Ahead of the COP28 climate talks in Dubai later this year, the role of oil and gas-producing economies in the clean energy transition is coming into sharp focus.
Ensuring that countries – including those that have relied on oil and gas revenues to support their economic development – can transition to a low-emissions future in an orderly manner is essential to international efforts to limit global warming to 1.5 °C, one of the key goals in the Paris Agreement.
Oman is a clear example of one such country that is setting a bold energy transition vision at home – in line with its international commitments.
Oman’s oil and gas industries account for around 60 percent of its income from exports. In addition to a heavy reliance on revenues from this trade, oil and gas activities – including power generation and industry – are also responsible for the majority of the country’s emissions. Natural gas alone accounts for over 95 percent of electricity generation while iron, steel, aluminium, petrochemicals and refining also contribute significantly to the national emissions footprint.
But the country has prepared itself for change. The government has its sights firmly set on its target of achieving net zero emissions by 2050, which was adopted late last year.
Reducing emissions in Oman’s flagship industries is an important component of the country’s broader decarbonisation agenda. Establishing a path to net zero is an opportunity for Oman to create economic value, improve industrial competitiveness and attract investment to help diversify and strengthen the country’s economy. The government has already committed to ramping up clean energy production in which renewable energy, green and low carbon hydrogen and derivatives will play a starring role.
Beyond fossil fuels, Oman is endowed with significant natural resources such as solar and wind and to some extent, geothermal and tidal energy. Expanding renewable power generation can bring many positive impacts. These include opportunities to decarbonise domestic industries, making them more competitive, as international markets are set to have more opportunities for the trade of low-emissions industrial products such as steel.
Furthermore, the rapid deployment of renewables will also enable Oman to gradually capture gains from the solar and wind value chains as well as those of other clean energy technologies such as hydrogen and low-emissions synthetic fuels.
Additional renewable power can also support the electrification of a portion of Oman’s oil and gas supply chains, thereby reducing the industries’ emissions intensity.
Oman has already taken steps to lay the groundwork for achieving its ambitions. It has set up an independent entity to oversee its national hydrogen strategy – an important step that demonstrates the country’s commitment and provides the certainty that investment and industry stakeholders will need to support the development of the sector. If the strategy is implemented in full and on time, renewable hydrogen production could eventually exceed the size of Oman’s current liquefied natural gas (LNG) exports.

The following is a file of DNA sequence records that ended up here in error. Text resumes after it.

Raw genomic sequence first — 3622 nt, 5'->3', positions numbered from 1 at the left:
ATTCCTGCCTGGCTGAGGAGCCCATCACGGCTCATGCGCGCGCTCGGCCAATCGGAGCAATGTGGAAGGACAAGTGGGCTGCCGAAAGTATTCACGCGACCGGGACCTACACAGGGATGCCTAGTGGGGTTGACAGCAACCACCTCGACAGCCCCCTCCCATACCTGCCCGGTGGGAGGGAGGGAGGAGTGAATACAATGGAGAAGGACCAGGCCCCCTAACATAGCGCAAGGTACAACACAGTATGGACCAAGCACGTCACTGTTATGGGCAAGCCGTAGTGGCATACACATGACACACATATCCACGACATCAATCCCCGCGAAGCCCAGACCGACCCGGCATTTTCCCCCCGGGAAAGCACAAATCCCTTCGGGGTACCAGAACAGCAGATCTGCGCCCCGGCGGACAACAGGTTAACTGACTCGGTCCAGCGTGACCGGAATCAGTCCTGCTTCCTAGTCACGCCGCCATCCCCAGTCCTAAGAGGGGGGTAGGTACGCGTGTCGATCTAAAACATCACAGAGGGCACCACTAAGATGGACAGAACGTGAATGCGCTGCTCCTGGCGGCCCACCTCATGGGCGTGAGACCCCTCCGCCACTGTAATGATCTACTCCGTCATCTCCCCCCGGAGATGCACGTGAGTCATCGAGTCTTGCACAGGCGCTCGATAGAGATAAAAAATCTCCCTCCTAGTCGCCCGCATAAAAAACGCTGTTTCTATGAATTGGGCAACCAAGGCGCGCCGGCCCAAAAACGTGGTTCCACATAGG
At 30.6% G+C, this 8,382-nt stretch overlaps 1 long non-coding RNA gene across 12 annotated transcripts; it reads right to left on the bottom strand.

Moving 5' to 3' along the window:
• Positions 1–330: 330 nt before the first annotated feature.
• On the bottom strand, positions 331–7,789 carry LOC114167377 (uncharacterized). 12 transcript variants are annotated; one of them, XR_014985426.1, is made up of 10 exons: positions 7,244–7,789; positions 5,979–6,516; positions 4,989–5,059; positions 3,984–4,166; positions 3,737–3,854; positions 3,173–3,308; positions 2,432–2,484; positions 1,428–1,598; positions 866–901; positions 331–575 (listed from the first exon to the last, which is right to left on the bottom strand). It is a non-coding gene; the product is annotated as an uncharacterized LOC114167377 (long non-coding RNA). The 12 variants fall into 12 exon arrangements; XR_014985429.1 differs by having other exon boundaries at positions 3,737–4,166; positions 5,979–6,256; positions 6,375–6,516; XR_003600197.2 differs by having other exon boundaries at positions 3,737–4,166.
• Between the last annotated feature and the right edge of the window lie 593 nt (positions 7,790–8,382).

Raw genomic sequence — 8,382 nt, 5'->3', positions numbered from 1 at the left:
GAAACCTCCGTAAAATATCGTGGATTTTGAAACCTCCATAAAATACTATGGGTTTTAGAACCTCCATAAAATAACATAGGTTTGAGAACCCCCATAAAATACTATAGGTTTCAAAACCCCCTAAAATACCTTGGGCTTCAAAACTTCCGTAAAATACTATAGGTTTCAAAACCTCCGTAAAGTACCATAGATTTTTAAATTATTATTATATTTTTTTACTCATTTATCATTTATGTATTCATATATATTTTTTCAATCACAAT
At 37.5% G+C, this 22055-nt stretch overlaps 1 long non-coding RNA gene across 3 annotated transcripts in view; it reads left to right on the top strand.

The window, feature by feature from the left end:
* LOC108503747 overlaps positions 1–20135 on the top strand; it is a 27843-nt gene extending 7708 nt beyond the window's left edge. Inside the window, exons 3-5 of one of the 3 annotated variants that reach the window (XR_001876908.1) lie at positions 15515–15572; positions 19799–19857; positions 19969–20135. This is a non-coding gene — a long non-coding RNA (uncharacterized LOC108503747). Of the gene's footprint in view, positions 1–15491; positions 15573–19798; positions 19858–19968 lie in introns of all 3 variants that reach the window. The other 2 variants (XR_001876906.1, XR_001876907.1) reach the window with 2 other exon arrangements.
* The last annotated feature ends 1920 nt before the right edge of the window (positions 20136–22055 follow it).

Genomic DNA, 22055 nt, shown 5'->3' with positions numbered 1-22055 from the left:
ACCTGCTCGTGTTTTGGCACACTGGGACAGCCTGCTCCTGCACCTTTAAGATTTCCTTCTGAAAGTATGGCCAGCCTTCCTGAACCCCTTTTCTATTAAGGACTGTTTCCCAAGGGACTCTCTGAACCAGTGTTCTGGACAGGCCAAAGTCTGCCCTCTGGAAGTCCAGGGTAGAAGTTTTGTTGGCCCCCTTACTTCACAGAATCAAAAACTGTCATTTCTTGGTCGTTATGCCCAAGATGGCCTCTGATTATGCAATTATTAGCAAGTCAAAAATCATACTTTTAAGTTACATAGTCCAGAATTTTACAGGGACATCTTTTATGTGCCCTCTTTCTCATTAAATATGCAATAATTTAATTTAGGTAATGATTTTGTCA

But the size of the task is significant: Oman anticipates that cumulative investments would need to reach $140bn through 2050 to achieve the targets set out in its strategy, which utilise only 30 percent of the designated high potential solar and wind land.
To help advance this, Oman’s Ministry of Energy and Minerals has worked with the International Energy Agency to examine in depth both the potential and the challenges of scaling up hydrogen production from renewable electricity in the country. Oman’s position as an exporter of fossil fuels means that some of the foundations for a renewable hydrogen economy are already in place. Existing infrastructure such as transport networks, industrial ports and gas storage can be used directly or repurposed to support a hydrogen enterprise.
In addition, Oman’s workforce has important skills related to chemical, temperature and fluid engineering, the distribution and handling of fuel, as well as related health and safety expertise. These give the country a significant edge to fulfil its renewable hydrogen ambitions.
Oman currently benefits from a first-mover advantage. According to the IEA’s latest global assessment of announced hydrogen projects, it is on track to become the sixth-largest exporter of hydrogen globally by 2030. It is, with other Gulf producer economies – such as Kuwait, Qatar, the United Arab Emirates and Saudi Arabia – among the frontrunners who can help to support an orderly transition to a low-emissions global energy economy.
As Oman moves forward on its energy transition journey, it is poised to become a significant player in renewable energy and a model for other nations. By harnessing its natural resources, its established trade links and its longstanding reputation as a trusted energy partner, Oman has a strong point of departure, not only for securing its economic and energy future but also to be one of the leading oil and gas-producing economies in the fight against climate change.